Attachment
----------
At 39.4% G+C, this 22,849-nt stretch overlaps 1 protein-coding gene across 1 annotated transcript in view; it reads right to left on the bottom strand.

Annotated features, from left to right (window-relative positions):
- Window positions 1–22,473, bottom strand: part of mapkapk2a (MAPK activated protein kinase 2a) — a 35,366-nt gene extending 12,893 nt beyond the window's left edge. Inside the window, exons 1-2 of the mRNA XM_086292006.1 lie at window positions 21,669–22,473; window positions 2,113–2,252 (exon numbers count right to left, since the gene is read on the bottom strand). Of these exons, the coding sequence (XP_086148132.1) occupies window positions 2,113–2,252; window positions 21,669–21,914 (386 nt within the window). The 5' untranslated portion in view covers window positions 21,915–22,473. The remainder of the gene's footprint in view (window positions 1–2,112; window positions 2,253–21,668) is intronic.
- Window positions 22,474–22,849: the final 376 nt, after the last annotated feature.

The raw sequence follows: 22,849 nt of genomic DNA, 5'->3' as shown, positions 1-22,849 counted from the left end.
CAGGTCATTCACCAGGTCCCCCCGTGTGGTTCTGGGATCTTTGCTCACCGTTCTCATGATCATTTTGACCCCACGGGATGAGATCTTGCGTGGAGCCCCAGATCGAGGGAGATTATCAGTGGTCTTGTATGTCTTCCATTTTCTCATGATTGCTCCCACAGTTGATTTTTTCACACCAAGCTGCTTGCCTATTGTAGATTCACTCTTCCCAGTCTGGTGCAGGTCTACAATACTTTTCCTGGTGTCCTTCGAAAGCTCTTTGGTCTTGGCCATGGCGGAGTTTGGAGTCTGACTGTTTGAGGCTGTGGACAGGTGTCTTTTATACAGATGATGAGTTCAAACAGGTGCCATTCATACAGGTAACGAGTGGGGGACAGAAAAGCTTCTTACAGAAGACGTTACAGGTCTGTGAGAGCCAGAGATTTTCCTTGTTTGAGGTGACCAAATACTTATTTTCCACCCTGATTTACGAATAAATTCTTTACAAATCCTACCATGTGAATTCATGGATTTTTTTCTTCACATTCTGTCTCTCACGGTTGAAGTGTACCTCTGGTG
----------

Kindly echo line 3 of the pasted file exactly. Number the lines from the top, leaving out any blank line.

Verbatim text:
- Window positions 1–22,473, bottom strand: part of mapkapk2a (MAPK activated protein kinase 2a) — a 35,366-nt gene extending 12,893 nt beyond the window's left edge. Inside the window, exons 1-2 of the mRNA XM_086292006.1 lie at window positions 21,669–22,473; window positions 2,113–2,252 (exon numbers count right to left, since the gene is read on the bottom strand). Of these exons, the coding sequence (XP_086148132.1) occupies window positions 2,113–2,252; window positions 21,669–21,914 (386 nt within the window). The 5' untranslated portion in view covers window positions 21,915–22,473. The remainder of the gene's footprint in view (window positions 1–2,112; window positions 2,253–21,668) is intronic.